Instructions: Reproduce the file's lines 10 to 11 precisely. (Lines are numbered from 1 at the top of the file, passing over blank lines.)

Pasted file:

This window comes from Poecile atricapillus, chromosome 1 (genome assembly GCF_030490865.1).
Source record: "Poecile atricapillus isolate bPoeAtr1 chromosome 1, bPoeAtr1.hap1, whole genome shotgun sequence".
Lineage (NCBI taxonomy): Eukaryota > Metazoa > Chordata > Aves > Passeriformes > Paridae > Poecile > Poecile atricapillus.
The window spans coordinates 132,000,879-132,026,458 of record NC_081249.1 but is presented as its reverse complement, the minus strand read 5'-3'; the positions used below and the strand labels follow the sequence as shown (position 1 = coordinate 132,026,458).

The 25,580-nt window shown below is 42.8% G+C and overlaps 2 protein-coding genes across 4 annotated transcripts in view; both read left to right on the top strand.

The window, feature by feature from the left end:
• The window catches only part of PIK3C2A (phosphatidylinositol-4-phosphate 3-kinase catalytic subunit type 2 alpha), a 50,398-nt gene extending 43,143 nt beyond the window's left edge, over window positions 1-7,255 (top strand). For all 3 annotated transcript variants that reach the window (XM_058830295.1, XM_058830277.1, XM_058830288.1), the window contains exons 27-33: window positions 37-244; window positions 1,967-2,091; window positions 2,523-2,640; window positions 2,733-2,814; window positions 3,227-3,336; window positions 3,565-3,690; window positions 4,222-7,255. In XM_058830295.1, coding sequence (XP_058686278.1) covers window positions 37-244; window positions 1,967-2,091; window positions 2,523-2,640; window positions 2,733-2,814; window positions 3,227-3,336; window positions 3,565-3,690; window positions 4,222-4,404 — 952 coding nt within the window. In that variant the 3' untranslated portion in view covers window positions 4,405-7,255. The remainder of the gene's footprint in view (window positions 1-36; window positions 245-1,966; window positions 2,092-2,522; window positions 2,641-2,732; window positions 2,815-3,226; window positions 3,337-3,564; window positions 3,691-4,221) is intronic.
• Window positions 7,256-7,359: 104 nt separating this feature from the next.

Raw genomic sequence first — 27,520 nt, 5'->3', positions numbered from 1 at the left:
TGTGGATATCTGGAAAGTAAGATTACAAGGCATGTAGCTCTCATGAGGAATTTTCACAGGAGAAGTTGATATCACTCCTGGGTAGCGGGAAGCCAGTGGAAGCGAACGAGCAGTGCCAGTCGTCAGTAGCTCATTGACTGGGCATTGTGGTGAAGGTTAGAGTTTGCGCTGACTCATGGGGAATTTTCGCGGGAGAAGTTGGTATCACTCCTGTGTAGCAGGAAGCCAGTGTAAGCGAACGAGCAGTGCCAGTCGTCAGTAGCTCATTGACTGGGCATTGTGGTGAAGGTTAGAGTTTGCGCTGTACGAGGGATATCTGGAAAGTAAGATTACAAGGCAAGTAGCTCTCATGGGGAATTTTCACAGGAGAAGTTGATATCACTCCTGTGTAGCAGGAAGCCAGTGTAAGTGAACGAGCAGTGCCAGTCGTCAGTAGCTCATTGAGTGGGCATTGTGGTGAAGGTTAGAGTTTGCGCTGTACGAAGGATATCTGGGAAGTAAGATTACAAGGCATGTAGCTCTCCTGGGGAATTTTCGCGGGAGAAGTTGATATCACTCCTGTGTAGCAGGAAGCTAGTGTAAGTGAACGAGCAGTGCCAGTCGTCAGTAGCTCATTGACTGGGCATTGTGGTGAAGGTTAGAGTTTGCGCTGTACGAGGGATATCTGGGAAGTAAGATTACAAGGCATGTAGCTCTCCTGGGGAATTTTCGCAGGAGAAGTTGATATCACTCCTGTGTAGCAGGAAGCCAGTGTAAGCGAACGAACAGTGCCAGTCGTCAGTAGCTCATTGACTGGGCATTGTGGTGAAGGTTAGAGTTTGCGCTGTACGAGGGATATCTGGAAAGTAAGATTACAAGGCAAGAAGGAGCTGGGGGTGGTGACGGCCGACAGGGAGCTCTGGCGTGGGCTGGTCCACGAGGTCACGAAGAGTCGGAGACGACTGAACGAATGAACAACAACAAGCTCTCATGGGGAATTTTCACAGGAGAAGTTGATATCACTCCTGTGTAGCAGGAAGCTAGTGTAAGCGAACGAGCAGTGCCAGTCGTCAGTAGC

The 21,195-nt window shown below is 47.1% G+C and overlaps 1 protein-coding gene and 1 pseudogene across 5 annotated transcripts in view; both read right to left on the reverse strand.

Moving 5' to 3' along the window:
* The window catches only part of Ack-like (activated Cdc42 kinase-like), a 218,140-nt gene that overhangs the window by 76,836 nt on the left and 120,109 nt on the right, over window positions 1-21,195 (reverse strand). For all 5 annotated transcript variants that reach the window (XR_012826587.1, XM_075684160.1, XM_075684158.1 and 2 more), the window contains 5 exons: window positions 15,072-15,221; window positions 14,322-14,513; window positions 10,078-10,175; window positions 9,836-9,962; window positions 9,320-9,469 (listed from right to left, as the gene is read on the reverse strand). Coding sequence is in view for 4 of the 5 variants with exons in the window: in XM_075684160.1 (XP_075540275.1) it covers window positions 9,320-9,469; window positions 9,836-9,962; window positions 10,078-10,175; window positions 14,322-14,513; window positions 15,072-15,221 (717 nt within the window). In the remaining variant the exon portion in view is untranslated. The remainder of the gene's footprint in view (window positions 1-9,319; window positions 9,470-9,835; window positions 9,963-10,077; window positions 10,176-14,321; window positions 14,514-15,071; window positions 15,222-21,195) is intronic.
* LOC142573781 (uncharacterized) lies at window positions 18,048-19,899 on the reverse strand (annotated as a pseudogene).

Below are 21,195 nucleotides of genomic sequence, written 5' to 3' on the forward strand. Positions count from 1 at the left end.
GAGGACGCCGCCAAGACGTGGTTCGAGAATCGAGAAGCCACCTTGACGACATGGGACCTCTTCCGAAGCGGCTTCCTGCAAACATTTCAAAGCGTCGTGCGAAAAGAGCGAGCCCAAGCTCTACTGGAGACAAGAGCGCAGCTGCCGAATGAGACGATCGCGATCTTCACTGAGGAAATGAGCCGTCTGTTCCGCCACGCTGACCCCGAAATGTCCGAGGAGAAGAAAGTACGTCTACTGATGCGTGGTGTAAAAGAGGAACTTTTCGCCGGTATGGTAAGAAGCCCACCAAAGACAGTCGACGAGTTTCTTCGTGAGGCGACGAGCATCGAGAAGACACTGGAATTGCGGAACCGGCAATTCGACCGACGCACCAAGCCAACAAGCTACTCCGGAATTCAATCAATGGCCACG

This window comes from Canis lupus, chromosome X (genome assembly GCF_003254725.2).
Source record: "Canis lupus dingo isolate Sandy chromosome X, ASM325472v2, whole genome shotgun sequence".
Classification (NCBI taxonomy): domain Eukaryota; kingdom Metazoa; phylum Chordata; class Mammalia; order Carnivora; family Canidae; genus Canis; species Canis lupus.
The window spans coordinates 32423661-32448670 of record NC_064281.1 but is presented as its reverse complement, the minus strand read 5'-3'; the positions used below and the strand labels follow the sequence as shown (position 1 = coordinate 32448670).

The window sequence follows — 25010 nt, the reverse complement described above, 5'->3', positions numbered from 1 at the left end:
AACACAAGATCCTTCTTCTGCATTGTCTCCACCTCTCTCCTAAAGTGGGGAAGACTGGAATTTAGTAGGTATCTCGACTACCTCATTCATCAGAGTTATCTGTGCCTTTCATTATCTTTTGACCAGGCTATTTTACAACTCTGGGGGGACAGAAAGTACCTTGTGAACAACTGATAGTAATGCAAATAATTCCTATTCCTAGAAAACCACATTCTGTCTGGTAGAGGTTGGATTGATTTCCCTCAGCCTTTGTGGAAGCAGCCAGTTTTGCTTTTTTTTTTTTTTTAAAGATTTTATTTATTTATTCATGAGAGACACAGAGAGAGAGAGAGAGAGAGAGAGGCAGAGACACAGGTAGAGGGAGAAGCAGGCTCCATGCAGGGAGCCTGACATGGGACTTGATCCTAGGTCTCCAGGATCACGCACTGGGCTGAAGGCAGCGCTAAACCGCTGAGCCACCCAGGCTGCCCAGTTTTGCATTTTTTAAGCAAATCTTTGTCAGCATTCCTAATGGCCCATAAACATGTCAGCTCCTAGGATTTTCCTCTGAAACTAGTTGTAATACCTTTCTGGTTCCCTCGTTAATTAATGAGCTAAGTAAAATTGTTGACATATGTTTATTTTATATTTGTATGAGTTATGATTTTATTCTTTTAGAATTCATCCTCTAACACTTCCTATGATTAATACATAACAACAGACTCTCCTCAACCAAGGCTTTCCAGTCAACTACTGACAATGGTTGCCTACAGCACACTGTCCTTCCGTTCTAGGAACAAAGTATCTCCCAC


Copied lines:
TGTGGATATCTGGAAAGTAAGATTACAAGGCATGTAGCTCTCATGAGGAATTTTCACAGGAGAAGTTGATATCACTCCTGGGTAGCGGGAAGCCAGTGGAAGCGAACGAGCAGTGCCAGTCGTCAGTAGCTCATTGACTGGGCATTGTGGTGAAGGTTAGAGTTTGCGCTGACTCATGGGGAATTTTCGCGGGAGAAGTTGGTATCACTCCTGTGTAGCAGGAAGCCAGTGTAAGCGAACGAGCAGTGCCAGTCGTCAGTAGCTCATTGACTGGGCATTGTGGTGAAGGTTAGAGTTTGCGCTGTACGAGGGATATCTGGAAAGTAAGATTACAAGGCAAGTAGCTCTCATGGGGAATTTTCACAGGAGAAGTTGATATCACTCCTGTGTAGCAGGAAGCCAGTGTAAGTGAACGAGCAGTGCCAGTCGTCAGTAGCTCATTGAGTGGGCATTGTGGTGAAGGTTAGAGTTTGCGCTGTACGAAGGATATCTGGGAAGTAAGATTACAAGGCATGTAGCTCTCCTGGGGAATTTTCGCGGGAGAAGTTGATATCACTCCTGTGTAGCAGGAAGCTAGTGTAAGTGAACGAGCAGTGCCAGTCGTCAGTAGCTCATTGACTGGGCATTGTGGTGAAGGTTAGAGTTTGCGCTGTACGAGGGATATCTGGGAAGTAAGATTACAAGGCATGTAGCTCTCCTGGGGAATTTTCGCAGGAGAAGTTGATATCACTCCTGTGTAGCAGGAAGCCAGTGTAAGCGAACGAACAGTGCCAGTCGTCAGTAGCTCATTGACTGGGCATTGTGGTGAAGGTTAGAGTTTGCGCTGTACGAGGGATATCTGGAAAGTAAGATTACAAGGCAAGAAGGAGCTGGGGGTGGTGACGGCCGACAGGGAGCTCTGGCGTGGGCTGGTCCACGAGGTCACGAAGAGTCGGAGACGACTGAACGAATGAACAACAACAAGCTCTCATGGGGAATTTTCACAGGAGAAGTTGATATCACTCCTGTGTAGCAGGAAGCTAGTGTAAGCGAACGAGCAGTGCCAGTCGTCAGTAGC

The 21,195-nt window shown below is 47.1% G+C and overlaps 1 protein-coding gene and 1 pseudogene across 5 annotated transcripts in view; both read right to left on the reverse strand.